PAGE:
It’s summertime and the livin’ is easier. Fish are jumping and although COVID is high, and a nasty variant too, it’s not yet at everyone’s doors, at least for the time being.
On such mornings, one wants to rise up singing. The author of this Brief treasures the mornings because this is when bakers make us our croissants and journalists publish the stories you read to start your day.
This is the time of early morning communion. The Brief is our communion at the end of the day.
Going back and forth and talking to people is the essence of a journalist’s work, plus the capacity to communicate messages and make sense of them. Overall, the news is a mixed picture. And the messages are often contradictory.
Take for instance the news that the COVID crisis has not harmed our economies as badly as anticipated. But there is also the news that some sectors, like tourism or aviation, remain severely damaged.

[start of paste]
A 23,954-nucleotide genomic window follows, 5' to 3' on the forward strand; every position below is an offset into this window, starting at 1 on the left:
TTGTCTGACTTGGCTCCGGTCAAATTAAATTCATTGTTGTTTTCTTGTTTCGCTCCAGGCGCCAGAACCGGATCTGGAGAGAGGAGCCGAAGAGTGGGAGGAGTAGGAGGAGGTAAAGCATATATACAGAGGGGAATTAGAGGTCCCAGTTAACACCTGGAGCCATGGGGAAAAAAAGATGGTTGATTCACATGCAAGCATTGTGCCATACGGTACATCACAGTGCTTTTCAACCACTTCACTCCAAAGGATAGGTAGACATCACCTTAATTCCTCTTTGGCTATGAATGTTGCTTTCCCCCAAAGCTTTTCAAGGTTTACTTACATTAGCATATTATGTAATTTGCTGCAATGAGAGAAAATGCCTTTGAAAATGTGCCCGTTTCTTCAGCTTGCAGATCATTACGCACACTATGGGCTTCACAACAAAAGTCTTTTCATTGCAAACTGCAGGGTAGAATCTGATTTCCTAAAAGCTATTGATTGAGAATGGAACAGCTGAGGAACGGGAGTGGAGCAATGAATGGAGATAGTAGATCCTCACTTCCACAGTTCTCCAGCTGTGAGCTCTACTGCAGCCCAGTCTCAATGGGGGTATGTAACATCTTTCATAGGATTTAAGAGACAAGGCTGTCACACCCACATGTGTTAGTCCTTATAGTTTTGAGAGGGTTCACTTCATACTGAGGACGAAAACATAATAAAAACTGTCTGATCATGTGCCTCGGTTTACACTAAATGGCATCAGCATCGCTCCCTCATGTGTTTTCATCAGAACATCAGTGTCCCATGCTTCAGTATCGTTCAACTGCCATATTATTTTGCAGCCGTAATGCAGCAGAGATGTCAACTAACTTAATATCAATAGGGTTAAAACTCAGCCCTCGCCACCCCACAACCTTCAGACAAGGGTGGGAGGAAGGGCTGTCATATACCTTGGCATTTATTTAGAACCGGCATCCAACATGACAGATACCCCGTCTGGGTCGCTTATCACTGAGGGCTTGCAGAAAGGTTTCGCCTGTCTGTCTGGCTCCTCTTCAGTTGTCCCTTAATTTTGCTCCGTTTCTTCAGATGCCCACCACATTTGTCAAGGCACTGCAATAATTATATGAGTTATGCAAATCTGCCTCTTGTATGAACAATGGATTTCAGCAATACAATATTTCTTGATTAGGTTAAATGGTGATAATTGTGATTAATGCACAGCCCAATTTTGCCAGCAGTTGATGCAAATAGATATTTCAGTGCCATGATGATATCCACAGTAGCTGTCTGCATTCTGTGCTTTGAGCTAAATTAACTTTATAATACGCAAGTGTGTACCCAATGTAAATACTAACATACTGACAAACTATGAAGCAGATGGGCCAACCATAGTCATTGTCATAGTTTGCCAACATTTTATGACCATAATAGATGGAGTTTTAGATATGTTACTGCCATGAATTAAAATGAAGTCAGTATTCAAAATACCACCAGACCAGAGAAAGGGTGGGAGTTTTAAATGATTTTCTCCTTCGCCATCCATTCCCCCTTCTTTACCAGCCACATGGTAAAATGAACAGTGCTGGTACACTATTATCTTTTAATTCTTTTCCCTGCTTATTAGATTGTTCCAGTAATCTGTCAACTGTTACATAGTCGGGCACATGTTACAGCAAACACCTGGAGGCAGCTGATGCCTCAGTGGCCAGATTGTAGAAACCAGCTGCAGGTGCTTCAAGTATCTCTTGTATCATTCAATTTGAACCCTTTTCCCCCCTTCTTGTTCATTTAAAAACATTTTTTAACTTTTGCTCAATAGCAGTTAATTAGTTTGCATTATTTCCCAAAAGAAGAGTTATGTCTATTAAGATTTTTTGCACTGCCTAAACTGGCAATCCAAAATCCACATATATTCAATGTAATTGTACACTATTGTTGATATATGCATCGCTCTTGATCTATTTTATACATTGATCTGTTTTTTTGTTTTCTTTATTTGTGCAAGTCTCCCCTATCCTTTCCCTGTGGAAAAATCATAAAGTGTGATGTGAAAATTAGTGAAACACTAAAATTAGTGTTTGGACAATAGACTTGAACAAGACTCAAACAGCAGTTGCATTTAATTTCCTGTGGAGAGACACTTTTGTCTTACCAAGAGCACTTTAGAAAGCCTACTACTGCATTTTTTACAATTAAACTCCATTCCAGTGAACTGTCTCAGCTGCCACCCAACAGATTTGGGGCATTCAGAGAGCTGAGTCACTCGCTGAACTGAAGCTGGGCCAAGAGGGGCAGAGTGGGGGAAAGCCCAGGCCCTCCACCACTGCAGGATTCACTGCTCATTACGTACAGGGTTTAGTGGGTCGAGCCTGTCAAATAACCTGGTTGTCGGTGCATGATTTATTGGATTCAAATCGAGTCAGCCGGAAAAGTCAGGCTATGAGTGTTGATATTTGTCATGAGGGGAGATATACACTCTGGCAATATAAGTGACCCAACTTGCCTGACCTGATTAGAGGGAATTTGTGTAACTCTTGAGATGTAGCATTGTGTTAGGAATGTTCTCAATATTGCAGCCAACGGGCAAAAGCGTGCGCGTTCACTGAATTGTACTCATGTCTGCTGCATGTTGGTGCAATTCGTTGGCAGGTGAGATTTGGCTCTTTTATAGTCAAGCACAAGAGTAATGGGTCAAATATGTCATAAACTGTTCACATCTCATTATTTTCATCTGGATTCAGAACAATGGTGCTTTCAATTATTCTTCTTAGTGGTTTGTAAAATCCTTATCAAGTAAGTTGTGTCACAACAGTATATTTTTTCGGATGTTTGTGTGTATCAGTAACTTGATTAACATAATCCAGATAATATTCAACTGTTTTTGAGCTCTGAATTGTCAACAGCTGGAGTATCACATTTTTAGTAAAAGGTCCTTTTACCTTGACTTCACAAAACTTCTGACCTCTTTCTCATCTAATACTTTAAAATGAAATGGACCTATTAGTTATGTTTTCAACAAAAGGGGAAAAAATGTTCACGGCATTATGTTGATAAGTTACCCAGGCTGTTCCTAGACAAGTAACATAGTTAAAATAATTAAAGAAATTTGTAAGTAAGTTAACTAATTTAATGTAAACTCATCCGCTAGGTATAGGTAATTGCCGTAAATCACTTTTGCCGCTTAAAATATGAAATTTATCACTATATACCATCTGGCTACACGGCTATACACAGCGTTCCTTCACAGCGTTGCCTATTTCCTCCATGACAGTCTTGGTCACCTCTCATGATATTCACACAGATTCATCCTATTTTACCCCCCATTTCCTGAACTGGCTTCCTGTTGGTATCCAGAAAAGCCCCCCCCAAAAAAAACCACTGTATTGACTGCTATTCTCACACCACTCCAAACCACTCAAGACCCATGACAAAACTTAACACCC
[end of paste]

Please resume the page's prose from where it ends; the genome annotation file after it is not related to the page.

The eurozone economy is projected to return to its pre-crisis level in the last quarter of this year, although it will remain below the level expected before the pandemic hit. Outside the eurozone in the EU, the forecasts are similar.
On the surface, it seems the EU has proved itself resilient enough to weather the COVID stress test, not least because of its recovery plan, which should not be underestimated.
But there is a glaring omission from this future strategy: young people, who have been hit particularly hard by the economic and social fallout from the pandemic and are suffering from a severe lack of opportunity, even in the bloc’s wealthiest countries.